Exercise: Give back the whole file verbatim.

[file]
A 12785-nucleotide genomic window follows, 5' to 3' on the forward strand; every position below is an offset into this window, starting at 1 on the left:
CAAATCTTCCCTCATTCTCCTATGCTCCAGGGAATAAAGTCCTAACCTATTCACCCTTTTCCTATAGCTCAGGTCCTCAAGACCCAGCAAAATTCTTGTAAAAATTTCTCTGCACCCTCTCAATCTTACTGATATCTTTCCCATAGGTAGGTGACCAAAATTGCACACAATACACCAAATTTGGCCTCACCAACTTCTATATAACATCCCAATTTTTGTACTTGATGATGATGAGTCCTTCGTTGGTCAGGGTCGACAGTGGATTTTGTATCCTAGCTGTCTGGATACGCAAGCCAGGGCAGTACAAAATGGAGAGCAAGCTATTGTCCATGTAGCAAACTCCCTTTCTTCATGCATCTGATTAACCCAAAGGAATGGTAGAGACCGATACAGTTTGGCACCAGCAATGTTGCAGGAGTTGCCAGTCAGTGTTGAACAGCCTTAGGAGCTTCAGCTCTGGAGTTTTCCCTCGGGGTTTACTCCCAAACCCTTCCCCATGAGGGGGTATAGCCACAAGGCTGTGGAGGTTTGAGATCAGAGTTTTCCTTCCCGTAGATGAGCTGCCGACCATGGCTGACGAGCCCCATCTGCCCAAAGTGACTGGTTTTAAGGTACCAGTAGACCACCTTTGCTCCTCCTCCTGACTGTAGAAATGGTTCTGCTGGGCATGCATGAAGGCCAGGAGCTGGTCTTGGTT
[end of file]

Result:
A 12785-nucleotide genomic window follows, 5' to 3' on the forward strand; every position below is an offset into this window, starting at 1 on the left:
CAAATCTTCCCTCATTCTCCTATGCTCCAGGGAATAAAGTCCTAACCTATTCACCCTTTTCCTATAGCTCAGGTCCTCAAGACCCAGCAAAATTCTTGTAAAAATTTCTCTGCACCCTCTCAATCTTACTGATATCTTTCCCATAGGTAGGTGACCAAAATTGCACACAATACACCAAATTTGGCCTCACCAACTTCTATATAACATCCCAATTTTTGTACTTGATGATGATGAGTCCTTCGTTGGTCAGGGTCGACAGTGGATTTTGTATCCTAGCTGTCTGGATACGCAAGCCAGGGCAGTACAAAATGGAGAGCAAGCTATTGTCCATGTAGCAAACTCCCTTTCTTCATGCATCTGATTAACCCAAAGGAATGGTAGAGACCGATACAGTTTGGCACCAGCAATGTTGCAGGAGTTGCCAGTCAGTGTTGAACAGCCTTAGGAGCTTCAGCTCTGGAGTTTTCCCTCGGGGTTTACTCCCAAACCCTTCCCCATGAGGGGGTATAGCCACAAGGCTGTGGAGGTTTGAGATCAGAGTTTTCCTTCCCGTAGATGAGCTGCCGACCATGGCTGACGAGCCCCATCTGCCCAAAGTGACTGGTTTTAAGGTACCAGTAGACCACCTTTGCTCCTCCTCCTGACTGTAGAAATGGTTCTGCTGGGCATGCATGAAGGCCAGGAGCTGGTCTTGGTT